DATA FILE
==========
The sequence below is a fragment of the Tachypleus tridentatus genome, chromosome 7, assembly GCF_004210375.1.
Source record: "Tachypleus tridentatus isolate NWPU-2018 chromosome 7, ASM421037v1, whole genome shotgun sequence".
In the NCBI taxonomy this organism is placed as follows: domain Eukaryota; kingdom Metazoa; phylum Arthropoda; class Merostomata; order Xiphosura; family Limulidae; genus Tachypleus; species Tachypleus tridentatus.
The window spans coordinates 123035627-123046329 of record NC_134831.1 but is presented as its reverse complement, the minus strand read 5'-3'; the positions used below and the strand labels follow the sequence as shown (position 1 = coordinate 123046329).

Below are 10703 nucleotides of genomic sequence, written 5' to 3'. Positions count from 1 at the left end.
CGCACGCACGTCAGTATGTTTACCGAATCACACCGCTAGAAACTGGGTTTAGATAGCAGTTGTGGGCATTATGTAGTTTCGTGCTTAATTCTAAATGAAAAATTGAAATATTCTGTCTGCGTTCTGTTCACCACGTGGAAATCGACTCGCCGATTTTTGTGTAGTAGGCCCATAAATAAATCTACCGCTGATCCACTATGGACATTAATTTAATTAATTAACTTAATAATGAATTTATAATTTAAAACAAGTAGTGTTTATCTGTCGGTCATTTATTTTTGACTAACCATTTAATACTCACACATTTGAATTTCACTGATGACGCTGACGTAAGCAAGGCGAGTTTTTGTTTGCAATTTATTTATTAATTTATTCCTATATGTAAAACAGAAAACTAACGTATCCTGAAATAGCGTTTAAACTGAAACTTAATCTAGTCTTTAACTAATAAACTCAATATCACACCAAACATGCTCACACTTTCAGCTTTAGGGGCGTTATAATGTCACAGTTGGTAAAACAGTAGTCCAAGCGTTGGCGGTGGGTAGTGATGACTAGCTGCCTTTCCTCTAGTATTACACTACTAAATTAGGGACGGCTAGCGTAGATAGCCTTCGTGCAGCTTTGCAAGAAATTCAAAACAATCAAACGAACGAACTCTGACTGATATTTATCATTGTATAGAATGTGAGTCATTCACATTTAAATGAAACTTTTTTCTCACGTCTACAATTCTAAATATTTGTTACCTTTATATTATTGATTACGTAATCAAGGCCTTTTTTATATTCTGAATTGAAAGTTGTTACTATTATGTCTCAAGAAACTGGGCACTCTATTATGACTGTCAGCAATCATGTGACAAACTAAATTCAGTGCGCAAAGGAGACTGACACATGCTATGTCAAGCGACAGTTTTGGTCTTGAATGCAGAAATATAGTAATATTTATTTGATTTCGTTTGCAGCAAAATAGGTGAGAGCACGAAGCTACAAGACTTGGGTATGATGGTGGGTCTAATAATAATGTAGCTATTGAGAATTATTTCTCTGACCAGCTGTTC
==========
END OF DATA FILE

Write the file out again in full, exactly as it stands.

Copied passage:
The sequence below is a fragment of the Tachypleus tridentatus genome, chromosome 7, assembly GCF_004210375.1.
Source record: "Tachypleus tridentatus isolate NWPU-2018 chromosome 7, ASM421037v1, whole genome shotgun sequence".
In the NCBI taxonomy this organism is placed as follows: domain Eukaryota; kingdom Metazoa; phylum Arthropoda; class Merostomata; order Xiphosura; family Limulidae; genus Tachypleus; species Tachypleus tridentatus.
The window spans coordinates 123035627-123046329 of record NC_134831.1 but is presented as its reverse complement, the minus strand read 5'-3'; the positions used below and the strand labels follow the sequence as shown (position 1 = coordinate 123046329).

Below are 10703 nucleotides of genomic sequence, written 5' to 3'. Positions count from 1 at the left end.
CGCACGCACGTCAGTATGTTTACCGAATCACACCGCTAGAAACTGGGTTTAGATAGCAGTTGTGGGCATTATGTAGTTTCGTGCTTAATTCTAAATGAAAAATTGAAATATTCTGTCTGCGTTCTGTTCACCACGTGGAAATCGACTCGCCGATTTTTGTGTAGTAGGCCCATAAATAAATCTACCGCTGATCCACTATGGACATTAATTTAATTAATTAACTTAATAATGAATTTATAATTTAAAACAAGTAGTGTTTATCTGTCGGTCATTTATTTTTGACTAACCATTTAATACTCACACATTTGAATTTCACTGATGACGCTGACGTAAGCAAGGCGAGTTTTTGTTTGCAATTTATTTATTAATTTATTCCTATATGTAAAACAGAAAACTAACGTATCCTGAAATAGCGTTTAAACTGAAACTTAATCTAGTCTTTAACTAATAAACTCAATATCACACCAAACATGCTCACACTTTCAGCTTTAGGGGCGTTATAATGTCACAGTTGGTAAAACAGTAGTCCAAGCGTTGGCGGTGGGTAGTGATGACTAGCTGCCTTTCCTCTAGTATTACACTACTAAATTAGGGACGGCTAGCGTAGATAGCCTTCGTGCAGCTTTGCAAGAAATTCAAAACAATCAAACGAACGAACTCTGACTGATATTTATCATTGTATAGAATGTGAGTCATTCACATTTAAATGAAACTTTTTTCTCACGTCTACAATTCTAAATATTTGTTACCTTTATATTATTGATTACGTAATCAAGGCCTTTTTTATATTCTGAATTGAAAGTTGTTACTATTATGTCTCAAGAAACTGGGCACTCTATTATGACTGTCAGCAATCATGTGACAAACTAAATTCAGTGCGCAAAGGAGACTGACACATGCTATGTCAAGCGACAGTTTTGGTCTTGAATGCAGAAATATAGTAATATTTATTTGATTTCGTTTGCAGCAAAATAGGTGAGAGCACGAAGCTACAAGACTTGGGTATGATGGTGGGTCTAATAATAATGTAGCTATTGAGAATTATTTCTCTGACCAGCTGTTC